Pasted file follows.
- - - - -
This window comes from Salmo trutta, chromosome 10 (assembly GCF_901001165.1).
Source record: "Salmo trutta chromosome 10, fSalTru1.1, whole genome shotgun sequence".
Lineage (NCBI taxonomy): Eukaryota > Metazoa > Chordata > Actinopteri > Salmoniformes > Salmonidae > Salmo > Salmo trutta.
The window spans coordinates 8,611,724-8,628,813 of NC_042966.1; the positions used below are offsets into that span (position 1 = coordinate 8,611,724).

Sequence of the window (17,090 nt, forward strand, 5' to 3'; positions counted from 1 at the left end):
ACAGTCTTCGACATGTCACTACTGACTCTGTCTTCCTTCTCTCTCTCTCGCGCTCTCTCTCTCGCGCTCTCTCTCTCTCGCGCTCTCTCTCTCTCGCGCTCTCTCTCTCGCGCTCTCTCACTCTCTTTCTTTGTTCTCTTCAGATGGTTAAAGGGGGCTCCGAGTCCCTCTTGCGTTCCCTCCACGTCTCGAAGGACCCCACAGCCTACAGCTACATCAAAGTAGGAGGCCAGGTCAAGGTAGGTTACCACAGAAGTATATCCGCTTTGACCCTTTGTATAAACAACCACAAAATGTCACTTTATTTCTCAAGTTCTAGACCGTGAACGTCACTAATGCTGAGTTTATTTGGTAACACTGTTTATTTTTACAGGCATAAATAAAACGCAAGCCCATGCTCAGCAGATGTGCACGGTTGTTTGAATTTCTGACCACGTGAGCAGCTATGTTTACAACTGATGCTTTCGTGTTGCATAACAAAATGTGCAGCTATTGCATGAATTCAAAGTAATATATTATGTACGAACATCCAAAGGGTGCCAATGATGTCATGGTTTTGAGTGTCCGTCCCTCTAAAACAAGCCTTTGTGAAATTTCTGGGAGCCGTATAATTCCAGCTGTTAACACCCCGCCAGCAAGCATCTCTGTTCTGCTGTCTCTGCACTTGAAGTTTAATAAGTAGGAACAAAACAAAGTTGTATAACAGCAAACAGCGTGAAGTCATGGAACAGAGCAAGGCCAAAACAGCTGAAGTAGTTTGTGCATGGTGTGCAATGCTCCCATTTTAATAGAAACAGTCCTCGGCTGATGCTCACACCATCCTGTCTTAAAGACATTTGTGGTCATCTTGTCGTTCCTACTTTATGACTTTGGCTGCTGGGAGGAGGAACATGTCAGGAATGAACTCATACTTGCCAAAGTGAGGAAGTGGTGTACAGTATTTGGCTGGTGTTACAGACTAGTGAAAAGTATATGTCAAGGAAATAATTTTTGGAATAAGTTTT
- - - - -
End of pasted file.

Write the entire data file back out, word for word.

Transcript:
This window comes from Salmo trutta, chromosome 10 (assembly GCF_901001165.1).
Source record: "Salmo trutta chromosome 10, fSalTru1.1, whole genome shotgun sequence".
Lineage (NCBI taxonomy): Eukaryota > Metazoa > Chordata > Actinopteri > Salmoniformes > Salmonidae > Salmo > Salmo trutta.
The window spans coordinates 8,611,724-8,628,813 of NC_042966.1; the positions used below are offsets into that span (position 1 = coordinate 8,611,724).

Sequence of the window (17,090 nt, forward strand, 5' to 3'; positions counted from 1 at the left end):
ACAGTCTTCGACATGTCACTACTGACTCTGTCTTCCTTCTCTCTCTCTCGCGCTCTCTCTCTCGCGCTCTCTCTCTCTCGCGCTCTCTCTCTCTCGCGCTCTCTCTCTCGCGCTCTCTCACTCTCTTTCTTTGTTCTCTTCAGATGGTTAAAGGGGGCTCCGAGTCCCTCTTGCGTTCCCTCCACGTCTCGAAGGACCCCACAGCCTACAGCTACATCAAAGTAGGAGGCCAGGTCAAGGTAGGTTACCACAGAAGTATATCCGCTTTGACCCTTTGTATAAACAACCACAAAATGTCACTTTATTTCTCAAGTTCTAGACCGTGAACGTCACTAATGCTGAGTTTATTTGGTAACACTGTTTATTTTTACAGGCATAAATAAAACGCAAGCCCATGCTCAGCAGATGTGCACGGTTGTTTGAATTTCTGACCACGTGAGCAGCTATGTTTACAACTGATGCTTTCGTGTTGCATAACAAAATGTGCAGCTATTGCATGAATTCAAAGTAATATATTATGTACGAACATCCAAAGGGTGCCAATGATGTCATGGTTTTGAGTGTCCGTCCCTCTAAAACAAGCCTTTGTGAAATTTCTGGGAGCCGTATAATTCCAGCTGTTAACACCCCGCCAGCAAGCATCTCTGTTCTGCTGTCTCTGCACTTGAAGTTTAATAAGTAGGAACAAAACAAAGTTGTATAACAGCAAACAGCGTGAAGTCATGGAACAGAGCAAGGCCAAAACAGCTGAAGTAGTTTGTGCATGGTGTGCAATGCTCCCATTTTAATAGAAACAGTCCTCGGCTGATGCTCACACCATCCTGTCTTAAAGACATTTGTGGTCATCTTGTCGTTCCTACTTTATGACTTTGGCTGCTGGGAGGAGGAACATGTCAGGAATGAACTCATACTTGCCAAAGTGAGGAAGTGGTGTACAGTATTTGGCTGGTGTTACAGACTAGTGAAAAGTATATGTCAAGGAAATAATTTTTGGAATAAGTTTT